©Green Island Human Rights Art Festival

Moderated by Sandy Hsiu-chih Lo, art critic and historian, documentary filmmaker and curator of Green Island Human Rights Art Festival in Taiwan, this webinar will look into how the Festival enabled the artistic expression of marginalised voices from political and ethical perspectives, thereby potentially liberating and transforming individuals, communities and society itself. Part of this panel’s focus will be on the two most recent editions of the Festival in which, respectively, memory, place and narrative were viewed through the prism of both reality and imagination (2019) and mainstream norms and the existing social order were challenged and resisted by field investigations, text and image production, artistic actions and more.

Please note: all webinars will be conducted in English with access to captions via the online translation service Wordly,ai or BSL interpreters.

Register Now




Speakers

Sandy Hsiu-Chih Lo
Curator of 2020, 2019 Green Island Human Rights Art Festival

Sandy Hsiu-Chih Lo is an independent curator, art critic and historian, film critic and documentary filmmaker whose main research areas include urban theory, philosophical construction of space, gender politics, the contemporaneity of indigenous art and situated knowledge. Her current focus is curating as a method of social practice, spatial practice and critical thinking. Her award-winning curatorial projects have manifested throughout Taiwan as well as in Shanghai and Bulgaria. She has published several books on Taiwan art history while her many art and film critiques have appeared in on numerous journals and magazines. She was one of the grantees of Asian Cultural Council 2012 and, in 2005 and 2015. the National Foundation of Culture and Arts.

 

 

Hongjohn Lin
Independent artist

Hongjohn Lin is an artist, writer and curator. Graduating from New York University in Arts and Humanities with a Ph.D., he has participated in exhibitions including Taipei Biennial (2004 and 2012), Manchester Asian Triennial and Rotterdam Film Festival (both 2008), China Asia Biennial (2014) and Guangzhou Triennial (2015). Widely published in magazine and journals, he has also been involved in numerous curatorial projects in Taiwan and Venice and serves as a professor at Taipei National University of the Arts (TNUA). He wrote the Introductions for the Chinese editions of Art Power (Boris Groys) and Artificial Hells (Clair Bishop). Books in Chinese include Poetics of Curating, Beyond the Boundary: Inter-disciplinary Arts in Taiwan, Writings on Locality and Curating Subjects: Practices of Contemporary Exhibitions. Other abiding interests include trans-disciplinary arts and the politics of aesthetics.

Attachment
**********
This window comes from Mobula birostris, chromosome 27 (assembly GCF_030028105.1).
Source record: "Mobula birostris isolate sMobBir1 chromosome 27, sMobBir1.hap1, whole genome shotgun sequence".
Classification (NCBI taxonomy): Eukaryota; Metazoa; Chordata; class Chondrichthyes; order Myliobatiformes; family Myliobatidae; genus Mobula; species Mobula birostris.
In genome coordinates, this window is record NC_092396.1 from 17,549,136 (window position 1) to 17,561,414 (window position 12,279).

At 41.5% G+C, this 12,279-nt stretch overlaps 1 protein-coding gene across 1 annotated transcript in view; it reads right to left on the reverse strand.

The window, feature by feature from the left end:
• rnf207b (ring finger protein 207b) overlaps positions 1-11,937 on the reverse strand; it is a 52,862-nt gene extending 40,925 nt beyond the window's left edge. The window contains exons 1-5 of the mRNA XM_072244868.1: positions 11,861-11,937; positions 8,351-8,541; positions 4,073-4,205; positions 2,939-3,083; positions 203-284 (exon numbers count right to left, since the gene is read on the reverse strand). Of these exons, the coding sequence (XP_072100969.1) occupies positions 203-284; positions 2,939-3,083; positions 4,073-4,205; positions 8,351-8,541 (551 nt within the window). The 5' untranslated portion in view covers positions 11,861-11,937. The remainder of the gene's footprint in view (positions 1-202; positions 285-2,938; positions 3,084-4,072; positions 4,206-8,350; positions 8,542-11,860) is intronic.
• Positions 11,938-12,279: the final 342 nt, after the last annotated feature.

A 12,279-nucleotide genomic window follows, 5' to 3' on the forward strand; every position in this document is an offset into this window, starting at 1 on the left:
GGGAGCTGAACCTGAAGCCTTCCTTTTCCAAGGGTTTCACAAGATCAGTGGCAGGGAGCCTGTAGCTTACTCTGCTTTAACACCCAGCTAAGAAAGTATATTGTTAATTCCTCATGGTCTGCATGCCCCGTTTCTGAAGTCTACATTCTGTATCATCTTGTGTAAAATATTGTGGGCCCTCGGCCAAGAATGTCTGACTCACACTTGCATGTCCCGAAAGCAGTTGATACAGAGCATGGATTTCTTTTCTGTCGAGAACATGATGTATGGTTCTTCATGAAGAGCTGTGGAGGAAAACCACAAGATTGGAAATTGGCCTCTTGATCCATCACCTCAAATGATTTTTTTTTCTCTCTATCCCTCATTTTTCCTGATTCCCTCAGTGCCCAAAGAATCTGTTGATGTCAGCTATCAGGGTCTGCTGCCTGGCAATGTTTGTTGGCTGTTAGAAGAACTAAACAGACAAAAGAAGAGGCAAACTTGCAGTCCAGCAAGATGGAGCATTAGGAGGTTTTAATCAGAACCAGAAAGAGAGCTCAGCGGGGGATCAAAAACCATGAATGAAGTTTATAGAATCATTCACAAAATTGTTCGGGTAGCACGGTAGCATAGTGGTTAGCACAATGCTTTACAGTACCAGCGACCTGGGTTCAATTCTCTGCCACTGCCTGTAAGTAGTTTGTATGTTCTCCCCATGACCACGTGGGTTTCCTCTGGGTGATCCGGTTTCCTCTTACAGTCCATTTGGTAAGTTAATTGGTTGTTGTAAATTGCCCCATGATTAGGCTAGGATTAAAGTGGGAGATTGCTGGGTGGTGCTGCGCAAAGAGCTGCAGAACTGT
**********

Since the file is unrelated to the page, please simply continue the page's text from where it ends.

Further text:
Charwei Tsai
Independent artist

Charwei Tsai was born in Taipei (1980) where she currently lives and works. Her multi-media practice including drawings, videos, installations and publications has been exhibited widely including solo shows in Bogota, Hong Kong, London, Manchester, Mumbai, Paris, Singapore, Sydney, Taipei, and Tokyo; at the Asia Pacific Triennial, Jogja Biennale, Ruhrtriennale, Sharjah Biennale, Singapore Biennale, Sydney Biennale and Yokohama Triennale; and in such museums and art centres as Asian Art Museum of San Francisco, Centre Pompidou, Gallery of New South Wales, MoMA, Mori Art Museum, Queensland Art Gallery, Rubin Museum, Shanghai MoCA, Singapore Art Museum, Southbank Centre, Taipei Fine Arts Museum, Today Art Museum, Zentrum Paul Klee and ZKM.

 

Sam Holland
Founder and Director of Migration Matters Festival

Sam is founder and director of Migration Matters Festival, a celebration of migration, identity and belonging which has quick become the UK’s largest Refugee Week festival. Inaugurated in 2015 with co-partner Theatre Deli, the festival has grown into one of Sheffield’s most popular annual cultural celebrations. After five festivals which manifested in over 30 city-wide venues, Sam directed the festival’s first online and digital presentation in response to the barriers posed by the COVID-19 pandemic. Sam is also a Sheffield-based freelance theatre producer and festival director. Since early 2019 he has been working with Maya Productions on their show Benny and the Greycats. He is committed to bolstering the city’s cultural offering along with local theatre-makers. Recent work includes Bad Blood Blues (2018) Far Gone (2019) both with John Rwothomack and, with Hassun El Zafar, My Name is Rachel Corrie (2019) and There is no Planet B (2020).

Gallery

Songs We Carry
Artist | Charwei Tsai

Hear Her Singing
Artist | Charwei Tsai

NATION IS NOT HOME
Artist | Gieh-Wen Lin
Presented at 2019 Green Island Human Rights Art Festival

GROUP PORTRAITS OF THE ECHOERS
Artist | Yi-Chi Lin
Presented at 2020 Green Island Human Rights Art Festival

Biodictionary: white impermanence, black impermanence, and the man with a blue shirt
Artist | Hongjohn Lin

Biodictionary: white impermanence, black impermanence, and the man with a blue shirt
Artist | Hongjohn Lin

Trailer

2020 Green Island Human Rights Art Festival